FIG. 3 shows the principle of the temporal characteristic in selected voltages of the circuit shown in FIG. 2.

DETAILED DESCRIPTION OF PREFERRED EMBODIMENTS

As described herein with reference to the accompanying drawings, the present invention provides a ballast for use with a gas-discharge lamp, in particular a fluorescent lamp, which permits reliable operation without using a relatively large number of components.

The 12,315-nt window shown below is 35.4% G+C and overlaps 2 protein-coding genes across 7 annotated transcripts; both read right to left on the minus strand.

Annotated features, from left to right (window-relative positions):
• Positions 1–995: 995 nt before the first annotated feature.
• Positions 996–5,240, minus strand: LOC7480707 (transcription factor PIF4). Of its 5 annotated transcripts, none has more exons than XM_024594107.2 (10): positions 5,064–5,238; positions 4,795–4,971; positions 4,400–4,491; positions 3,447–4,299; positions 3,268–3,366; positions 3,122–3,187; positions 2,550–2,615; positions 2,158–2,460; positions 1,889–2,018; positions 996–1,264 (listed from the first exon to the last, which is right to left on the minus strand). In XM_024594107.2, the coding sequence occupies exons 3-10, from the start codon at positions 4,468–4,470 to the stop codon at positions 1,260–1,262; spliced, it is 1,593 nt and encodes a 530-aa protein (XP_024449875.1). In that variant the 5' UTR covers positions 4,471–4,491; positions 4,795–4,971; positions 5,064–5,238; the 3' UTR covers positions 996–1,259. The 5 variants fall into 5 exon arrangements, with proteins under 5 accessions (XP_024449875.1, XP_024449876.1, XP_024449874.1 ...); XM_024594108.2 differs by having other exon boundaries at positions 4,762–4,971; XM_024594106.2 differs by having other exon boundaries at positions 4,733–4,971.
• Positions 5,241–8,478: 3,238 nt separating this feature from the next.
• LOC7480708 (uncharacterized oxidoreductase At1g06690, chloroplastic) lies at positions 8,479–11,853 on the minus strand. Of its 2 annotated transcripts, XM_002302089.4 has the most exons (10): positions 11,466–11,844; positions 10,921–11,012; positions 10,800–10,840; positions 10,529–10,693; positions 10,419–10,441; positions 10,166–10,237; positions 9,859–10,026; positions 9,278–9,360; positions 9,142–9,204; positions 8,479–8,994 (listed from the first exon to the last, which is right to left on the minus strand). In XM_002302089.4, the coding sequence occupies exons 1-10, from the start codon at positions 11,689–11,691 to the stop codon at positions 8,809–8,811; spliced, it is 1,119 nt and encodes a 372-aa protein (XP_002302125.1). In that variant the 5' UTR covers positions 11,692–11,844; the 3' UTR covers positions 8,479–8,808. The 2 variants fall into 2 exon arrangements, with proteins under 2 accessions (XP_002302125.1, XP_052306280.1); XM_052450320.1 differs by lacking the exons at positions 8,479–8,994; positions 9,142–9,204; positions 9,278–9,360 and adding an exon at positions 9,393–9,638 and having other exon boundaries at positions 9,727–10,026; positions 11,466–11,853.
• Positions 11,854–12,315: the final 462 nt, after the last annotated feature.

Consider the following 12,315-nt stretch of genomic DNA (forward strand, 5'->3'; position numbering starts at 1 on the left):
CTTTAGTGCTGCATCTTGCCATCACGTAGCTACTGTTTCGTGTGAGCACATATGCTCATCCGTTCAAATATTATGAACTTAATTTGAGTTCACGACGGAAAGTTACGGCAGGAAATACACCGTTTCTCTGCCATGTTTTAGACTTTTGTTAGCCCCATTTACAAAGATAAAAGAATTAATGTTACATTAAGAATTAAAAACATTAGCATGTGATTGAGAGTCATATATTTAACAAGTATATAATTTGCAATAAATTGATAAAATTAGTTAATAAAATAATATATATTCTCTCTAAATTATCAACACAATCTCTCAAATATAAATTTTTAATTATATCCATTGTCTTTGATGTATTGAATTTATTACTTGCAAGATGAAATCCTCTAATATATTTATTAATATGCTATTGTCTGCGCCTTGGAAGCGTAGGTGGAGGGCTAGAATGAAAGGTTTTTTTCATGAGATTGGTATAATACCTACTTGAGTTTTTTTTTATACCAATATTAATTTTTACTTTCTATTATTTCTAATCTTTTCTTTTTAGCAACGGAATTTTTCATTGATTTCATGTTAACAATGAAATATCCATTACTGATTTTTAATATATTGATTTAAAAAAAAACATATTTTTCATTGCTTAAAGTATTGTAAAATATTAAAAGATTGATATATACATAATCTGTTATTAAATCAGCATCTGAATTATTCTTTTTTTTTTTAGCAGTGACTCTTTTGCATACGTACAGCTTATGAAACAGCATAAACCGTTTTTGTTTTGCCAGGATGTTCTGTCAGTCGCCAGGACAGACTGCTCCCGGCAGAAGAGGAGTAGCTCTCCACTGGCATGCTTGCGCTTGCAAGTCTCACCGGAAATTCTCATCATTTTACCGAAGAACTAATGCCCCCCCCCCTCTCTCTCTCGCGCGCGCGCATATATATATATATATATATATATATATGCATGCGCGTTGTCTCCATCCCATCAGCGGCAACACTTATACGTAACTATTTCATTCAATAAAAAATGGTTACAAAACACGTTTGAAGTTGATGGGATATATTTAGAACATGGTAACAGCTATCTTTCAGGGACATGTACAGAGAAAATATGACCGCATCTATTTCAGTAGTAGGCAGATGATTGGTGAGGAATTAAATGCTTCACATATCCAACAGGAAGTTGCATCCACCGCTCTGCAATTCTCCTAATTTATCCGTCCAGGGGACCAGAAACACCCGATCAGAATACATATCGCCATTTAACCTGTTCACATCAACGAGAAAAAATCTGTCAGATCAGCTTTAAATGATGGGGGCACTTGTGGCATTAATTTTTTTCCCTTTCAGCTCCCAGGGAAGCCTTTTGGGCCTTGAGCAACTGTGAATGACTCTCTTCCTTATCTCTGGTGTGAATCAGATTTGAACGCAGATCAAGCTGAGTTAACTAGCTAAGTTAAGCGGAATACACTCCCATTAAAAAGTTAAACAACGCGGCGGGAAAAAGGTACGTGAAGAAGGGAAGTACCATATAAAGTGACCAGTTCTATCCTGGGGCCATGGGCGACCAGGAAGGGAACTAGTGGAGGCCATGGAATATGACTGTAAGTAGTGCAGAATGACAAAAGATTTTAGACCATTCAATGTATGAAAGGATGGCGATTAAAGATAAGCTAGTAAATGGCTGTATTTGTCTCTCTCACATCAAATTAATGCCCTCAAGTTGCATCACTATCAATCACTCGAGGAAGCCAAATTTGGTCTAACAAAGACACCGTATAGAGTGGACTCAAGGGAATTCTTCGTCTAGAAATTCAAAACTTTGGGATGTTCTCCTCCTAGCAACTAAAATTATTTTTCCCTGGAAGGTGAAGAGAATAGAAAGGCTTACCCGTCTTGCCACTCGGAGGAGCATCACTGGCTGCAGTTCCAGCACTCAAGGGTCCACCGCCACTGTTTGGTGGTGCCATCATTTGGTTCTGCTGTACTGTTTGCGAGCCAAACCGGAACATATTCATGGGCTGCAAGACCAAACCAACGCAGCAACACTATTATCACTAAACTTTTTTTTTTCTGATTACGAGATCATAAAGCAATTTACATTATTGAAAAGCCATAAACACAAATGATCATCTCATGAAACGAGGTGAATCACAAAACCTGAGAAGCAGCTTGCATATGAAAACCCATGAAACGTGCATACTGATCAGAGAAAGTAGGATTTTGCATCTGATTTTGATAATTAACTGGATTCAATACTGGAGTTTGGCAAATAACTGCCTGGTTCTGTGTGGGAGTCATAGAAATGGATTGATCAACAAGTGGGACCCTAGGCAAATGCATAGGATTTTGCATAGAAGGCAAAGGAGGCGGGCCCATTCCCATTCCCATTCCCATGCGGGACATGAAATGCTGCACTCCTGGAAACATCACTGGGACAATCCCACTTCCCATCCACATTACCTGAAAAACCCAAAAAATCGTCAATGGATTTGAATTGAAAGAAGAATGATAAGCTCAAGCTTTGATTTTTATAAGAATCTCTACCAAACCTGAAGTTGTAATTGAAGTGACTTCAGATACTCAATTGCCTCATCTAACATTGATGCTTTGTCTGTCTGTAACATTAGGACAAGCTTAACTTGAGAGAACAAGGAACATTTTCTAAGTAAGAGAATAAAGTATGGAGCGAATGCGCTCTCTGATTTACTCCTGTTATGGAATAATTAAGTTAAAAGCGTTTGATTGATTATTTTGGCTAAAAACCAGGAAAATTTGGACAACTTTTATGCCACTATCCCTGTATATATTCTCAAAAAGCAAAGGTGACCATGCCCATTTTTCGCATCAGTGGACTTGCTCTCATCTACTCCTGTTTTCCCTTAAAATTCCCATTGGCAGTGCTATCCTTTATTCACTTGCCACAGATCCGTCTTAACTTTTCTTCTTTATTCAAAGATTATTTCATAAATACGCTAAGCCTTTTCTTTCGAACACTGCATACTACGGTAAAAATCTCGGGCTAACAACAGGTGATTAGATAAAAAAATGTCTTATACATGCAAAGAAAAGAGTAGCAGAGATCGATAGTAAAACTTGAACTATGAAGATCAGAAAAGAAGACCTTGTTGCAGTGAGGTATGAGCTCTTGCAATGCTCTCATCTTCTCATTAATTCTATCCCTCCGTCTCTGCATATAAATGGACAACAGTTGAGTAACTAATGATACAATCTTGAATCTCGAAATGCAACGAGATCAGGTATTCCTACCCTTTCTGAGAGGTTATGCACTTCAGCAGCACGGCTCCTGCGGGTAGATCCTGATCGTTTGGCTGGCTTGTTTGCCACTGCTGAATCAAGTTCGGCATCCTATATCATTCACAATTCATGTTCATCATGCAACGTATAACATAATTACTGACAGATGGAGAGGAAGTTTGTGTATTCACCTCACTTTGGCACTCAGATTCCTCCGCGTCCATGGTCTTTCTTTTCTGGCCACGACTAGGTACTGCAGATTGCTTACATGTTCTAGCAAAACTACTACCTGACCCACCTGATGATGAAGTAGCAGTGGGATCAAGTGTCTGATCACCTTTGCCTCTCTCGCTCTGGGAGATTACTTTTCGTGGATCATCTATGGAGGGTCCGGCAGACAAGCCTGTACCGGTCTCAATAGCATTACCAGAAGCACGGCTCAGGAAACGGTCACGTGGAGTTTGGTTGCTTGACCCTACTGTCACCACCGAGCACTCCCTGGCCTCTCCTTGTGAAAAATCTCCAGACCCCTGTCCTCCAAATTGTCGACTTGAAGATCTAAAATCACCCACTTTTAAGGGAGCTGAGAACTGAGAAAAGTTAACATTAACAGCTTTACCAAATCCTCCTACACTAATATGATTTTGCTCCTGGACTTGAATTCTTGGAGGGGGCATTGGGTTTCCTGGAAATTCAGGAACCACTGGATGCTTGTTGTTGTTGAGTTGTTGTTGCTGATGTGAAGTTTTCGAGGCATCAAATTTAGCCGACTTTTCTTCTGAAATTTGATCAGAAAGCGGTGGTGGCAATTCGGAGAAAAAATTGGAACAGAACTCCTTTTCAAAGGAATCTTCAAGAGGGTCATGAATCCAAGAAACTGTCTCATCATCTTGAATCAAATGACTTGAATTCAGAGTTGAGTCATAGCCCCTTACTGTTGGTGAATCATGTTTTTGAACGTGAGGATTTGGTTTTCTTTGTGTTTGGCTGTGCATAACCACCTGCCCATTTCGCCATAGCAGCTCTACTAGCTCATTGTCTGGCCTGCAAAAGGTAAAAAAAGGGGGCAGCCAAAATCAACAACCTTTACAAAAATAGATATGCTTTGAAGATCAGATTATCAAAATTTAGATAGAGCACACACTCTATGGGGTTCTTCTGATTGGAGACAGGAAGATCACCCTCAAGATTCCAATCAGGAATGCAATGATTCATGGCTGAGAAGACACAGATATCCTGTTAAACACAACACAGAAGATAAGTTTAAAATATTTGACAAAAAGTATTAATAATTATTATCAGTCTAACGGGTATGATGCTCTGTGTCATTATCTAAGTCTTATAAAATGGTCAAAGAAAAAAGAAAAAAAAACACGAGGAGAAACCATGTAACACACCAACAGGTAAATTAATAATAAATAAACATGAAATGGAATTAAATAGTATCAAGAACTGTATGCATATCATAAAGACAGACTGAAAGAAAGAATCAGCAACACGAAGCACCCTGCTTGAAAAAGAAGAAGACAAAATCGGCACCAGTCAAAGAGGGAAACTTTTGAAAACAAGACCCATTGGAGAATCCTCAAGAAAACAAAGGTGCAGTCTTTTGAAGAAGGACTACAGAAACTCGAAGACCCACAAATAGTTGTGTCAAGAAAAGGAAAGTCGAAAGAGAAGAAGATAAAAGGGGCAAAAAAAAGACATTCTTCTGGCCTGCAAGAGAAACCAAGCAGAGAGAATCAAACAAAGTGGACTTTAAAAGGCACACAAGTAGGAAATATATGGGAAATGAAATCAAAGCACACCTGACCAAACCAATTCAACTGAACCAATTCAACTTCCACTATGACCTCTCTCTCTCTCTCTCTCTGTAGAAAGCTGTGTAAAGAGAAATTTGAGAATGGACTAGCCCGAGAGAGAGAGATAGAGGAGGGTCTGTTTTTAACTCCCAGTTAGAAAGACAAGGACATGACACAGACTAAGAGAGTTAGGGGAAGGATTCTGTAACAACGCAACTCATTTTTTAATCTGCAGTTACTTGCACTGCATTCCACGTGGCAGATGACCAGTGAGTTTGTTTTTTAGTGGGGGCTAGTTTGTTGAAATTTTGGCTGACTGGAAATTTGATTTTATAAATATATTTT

Illustrated partially in FIG. 1 is a ballast 1 for a fluorescent lamp 2 which is fed by the ballast 1. The ballast 1 receives the DC voltage it requires for operation at a level of several 100 volts (for example 410 volts) from an upstream feed assembly 3 which is fed with an AC supply voltage 4. The feed assembly 3 is formed, for example, by a rectifier with a downstream step-up controller. The feed assembly 3 serves to supply an invertor 5 which is formed by two switching transistors (MOSFETS) 6, 7 connected to one another in series. The drain-source connection 8 of the two switching transistors 6, 7 leads via a coil component 9 and a coupling capacitor 11 to a first electrode 12 of the fluorescent lamp 2 whose other electrode 13 is connected to frame. The electrodes 12, 13 are designed as incandescent filaments and connected to one another in parallel with the fluorescent lamp 2 via a capacitor 14. The coil component 9 and the capacitor 14 form a series resonant circuit between the drain-source connection 8 and frame.